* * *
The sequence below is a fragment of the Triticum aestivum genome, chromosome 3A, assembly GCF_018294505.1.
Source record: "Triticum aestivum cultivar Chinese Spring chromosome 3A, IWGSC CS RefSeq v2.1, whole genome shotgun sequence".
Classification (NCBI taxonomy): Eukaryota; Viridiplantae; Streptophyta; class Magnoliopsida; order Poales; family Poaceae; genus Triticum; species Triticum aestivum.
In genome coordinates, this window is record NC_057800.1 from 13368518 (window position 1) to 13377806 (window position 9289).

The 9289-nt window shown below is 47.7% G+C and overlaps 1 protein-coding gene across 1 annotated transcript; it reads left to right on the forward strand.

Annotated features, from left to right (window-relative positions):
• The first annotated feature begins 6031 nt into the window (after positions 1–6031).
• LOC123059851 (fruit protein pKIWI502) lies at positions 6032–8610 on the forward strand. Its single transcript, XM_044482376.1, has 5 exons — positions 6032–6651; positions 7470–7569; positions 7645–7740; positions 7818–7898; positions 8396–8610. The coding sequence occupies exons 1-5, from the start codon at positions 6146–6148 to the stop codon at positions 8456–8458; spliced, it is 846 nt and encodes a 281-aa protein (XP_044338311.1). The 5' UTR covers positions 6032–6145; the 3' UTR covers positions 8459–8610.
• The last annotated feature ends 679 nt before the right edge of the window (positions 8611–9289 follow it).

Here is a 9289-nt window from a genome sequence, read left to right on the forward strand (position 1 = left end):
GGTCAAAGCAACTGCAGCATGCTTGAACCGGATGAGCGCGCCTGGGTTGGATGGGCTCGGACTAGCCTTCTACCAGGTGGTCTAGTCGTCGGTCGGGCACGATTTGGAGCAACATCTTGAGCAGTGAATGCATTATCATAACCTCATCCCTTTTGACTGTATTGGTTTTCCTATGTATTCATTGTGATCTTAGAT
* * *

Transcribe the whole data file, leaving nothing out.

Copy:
The sequence below is a fragment of the Triticum aestivum genome, chromosome 3A, assembly GCF_018294505.1.
Source record: "Triticum aestivum cultivar Chinese Spring chromosome 3A, IWGSC CS RefSeq v2.1, whole genome shotgun sequence".
Classification (NCBI taxonomy): Eukaryota; Viridiplantae; Streptophyta; class Magnoliopsida; order Poales; family Poaceae; genus Triticum; species Triticum aestivum.
In genome coordinates, this window is record NC_057800.1 from 13368518 (window position 1) to 13377806 (window position 9289).

The 9289-nt window shown below is 47.7% G+C and overlaps 1 protein-coding gene across 1 annotated transcript; it reads left to right on the forward strand.

Annotated features, from left to right (window-relative positions):
• The first annotated feature begins 6031 nt into the window (after positions 1–6031).
• LOC123059851 (fruit protein pKIWI502) lies at positions 6032–8610 on the forward strand. Its single transcript, XM_044482376.1, has 5 exons — positions 6032–6651; positions 7470–7569; positions 7645–7740; positions 7818–7898; positions 8396–8610. The coding sequence occupies exons 1-5, from the start codon at positions 6146–6148 to the stop codon at positions 8456–8458; spliced, it is 846 nt and encodes a 281-aa protein (XP_044338311.1). The 5' UTR covers positions 6032–6145; the 3' UTR covers positions 8459–8610.
• The last annotated feature ends 679 nt before the right edge of the window (positions 8611–9289 follow it).

Here is a 9289-nt window from a genome sequence, read left to right on the forward strand (position 1 = left end):
GGTCAAAGCAACTGCAGCATGCTTGAACCGGATGAGCGCGCCTGGGTTGGATGGGCTCGGACTAGCCTTCTACCAGGTGGTCTAGTCGTCGGTCGGGCACGATTTGGAGCAACATCTTGAGCAGTGAATGCATTATCATAACCTCATCCCTTTTGACTGTATTGGTTTTCCTATGTATTCATTGTGATCTTAGAT